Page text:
Going Viral: The Role Social Media, Advanced Technology & the Internet Play

Today’s advanced technology, the Internet and social media all play an imperative role in how fast information goes viral. Think about the days when you heard your news through the newspaper or radio. Sometimes it took days before you learned of breaking news stories. Today, news goes viral with a few strokes of a keyboard and a click of a mouse. Simple, fast, and effective.

More than likely, your Facebook/Twitter/Instagram newsfeed has been flooded with people dousing themselves with buckets of ice. This viral trend, known as the ice bucket challenge, has blown up social media in the recent weeks.

The purpose of the ice bucket challenge is to raise money for ALS, or Lou Gehrig’s disease. Simply, if you get challenged by a friend, coworker or family member, you have to dump a bucket of ice on yourself, film it, post to social media and then challenge someone else. You can opt out of the challenge by donating money to ALS but many people have even donated after pouring ice buckets on their heads. Scott Hamilton, CEO of our sister company InKnowVision, got really creative with his challenge.

While some critics may think the idea of the challenge is “stupid,” it has definitely caught on. More than 2.4 million people across the United States have posted ice bucket challenge videos on Facebook. The hashtag #icebucketchallenge was trending on Twitter with 1,887 tweets per minute in one day and had over 4.2 million tweets between July 29 and August 18. In this same time frame, the ALS Association has raised over $15.6 million in donations, compared with $1.8 million during the same period in 2013.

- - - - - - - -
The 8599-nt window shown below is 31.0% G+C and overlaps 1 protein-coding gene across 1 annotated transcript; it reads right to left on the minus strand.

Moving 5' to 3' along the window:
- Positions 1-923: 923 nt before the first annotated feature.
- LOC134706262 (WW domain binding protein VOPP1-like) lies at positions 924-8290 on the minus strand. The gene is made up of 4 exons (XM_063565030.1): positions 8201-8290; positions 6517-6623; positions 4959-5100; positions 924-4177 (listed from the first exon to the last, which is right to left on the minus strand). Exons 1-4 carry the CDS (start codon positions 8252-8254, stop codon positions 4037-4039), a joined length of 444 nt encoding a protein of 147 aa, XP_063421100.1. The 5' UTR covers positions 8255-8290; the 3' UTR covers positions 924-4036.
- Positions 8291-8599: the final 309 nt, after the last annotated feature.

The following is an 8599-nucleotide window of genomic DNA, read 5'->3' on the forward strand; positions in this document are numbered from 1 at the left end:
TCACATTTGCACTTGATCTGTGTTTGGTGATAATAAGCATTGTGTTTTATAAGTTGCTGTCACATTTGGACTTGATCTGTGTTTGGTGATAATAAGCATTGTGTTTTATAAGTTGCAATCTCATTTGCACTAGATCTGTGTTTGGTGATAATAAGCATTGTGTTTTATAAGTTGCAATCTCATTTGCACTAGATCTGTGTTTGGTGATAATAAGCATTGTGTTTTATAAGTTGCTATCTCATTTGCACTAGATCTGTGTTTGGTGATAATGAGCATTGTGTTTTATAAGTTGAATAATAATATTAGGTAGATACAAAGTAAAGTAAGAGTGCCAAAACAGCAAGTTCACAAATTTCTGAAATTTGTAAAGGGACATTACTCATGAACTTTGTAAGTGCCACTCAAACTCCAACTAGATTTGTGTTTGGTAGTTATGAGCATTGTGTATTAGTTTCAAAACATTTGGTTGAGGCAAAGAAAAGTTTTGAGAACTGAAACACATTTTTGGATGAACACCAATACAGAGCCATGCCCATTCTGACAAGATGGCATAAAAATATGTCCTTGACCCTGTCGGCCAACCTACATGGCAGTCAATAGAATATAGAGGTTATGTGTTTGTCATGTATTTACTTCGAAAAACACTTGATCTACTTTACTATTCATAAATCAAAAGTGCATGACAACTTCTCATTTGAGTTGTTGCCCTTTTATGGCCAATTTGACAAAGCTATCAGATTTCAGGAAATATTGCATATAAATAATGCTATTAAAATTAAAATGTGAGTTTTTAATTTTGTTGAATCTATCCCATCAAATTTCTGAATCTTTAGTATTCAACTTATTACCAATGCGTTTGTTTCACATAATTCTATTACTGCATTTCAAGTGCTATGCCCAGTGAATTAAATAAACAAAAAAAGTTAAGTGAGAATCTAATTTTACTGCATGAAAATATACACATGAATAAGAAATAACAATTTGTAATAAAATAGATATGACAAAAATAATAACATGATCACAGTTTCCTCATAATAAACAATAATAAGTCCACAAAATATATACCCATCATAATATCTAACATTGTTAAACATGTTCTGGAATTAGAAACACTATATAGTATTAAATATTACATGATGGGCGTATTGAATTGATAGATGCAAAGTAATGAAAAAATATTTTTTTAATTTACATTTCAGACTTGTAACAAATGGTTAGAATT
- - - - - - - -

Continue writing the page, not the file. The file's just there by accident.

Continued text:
The ice bucket challenge is just one example of how social media has made such a viral impact on giving back. UNICEF designed the “Tap Project” – a project that challenged smartphone users to go without their phone in order to help people around the world gain access to clean water. In order to participate, people would download UNICEF’s app to their smartphone and go without touching their phone for as long as possible. UNICEF donated the funding equivalent of one day of water for a child in need for every 10 minutes a phone would go untouched.

Today’s technology, including social media, the Internet and mobile applications, have made an incredible impact on the effectiveness, speed and reach for information going viral. Without social media and video recording smartphones, the ALS Association would likely not have raised almost 15 times the donations from last year. And while social media users may find the ice bucket challenge videos to be bothersome and repetitive, the viral trend was successful in both raising money for the charity and raising awareness about this debilitating disease.

(image source: nbcnews.com)

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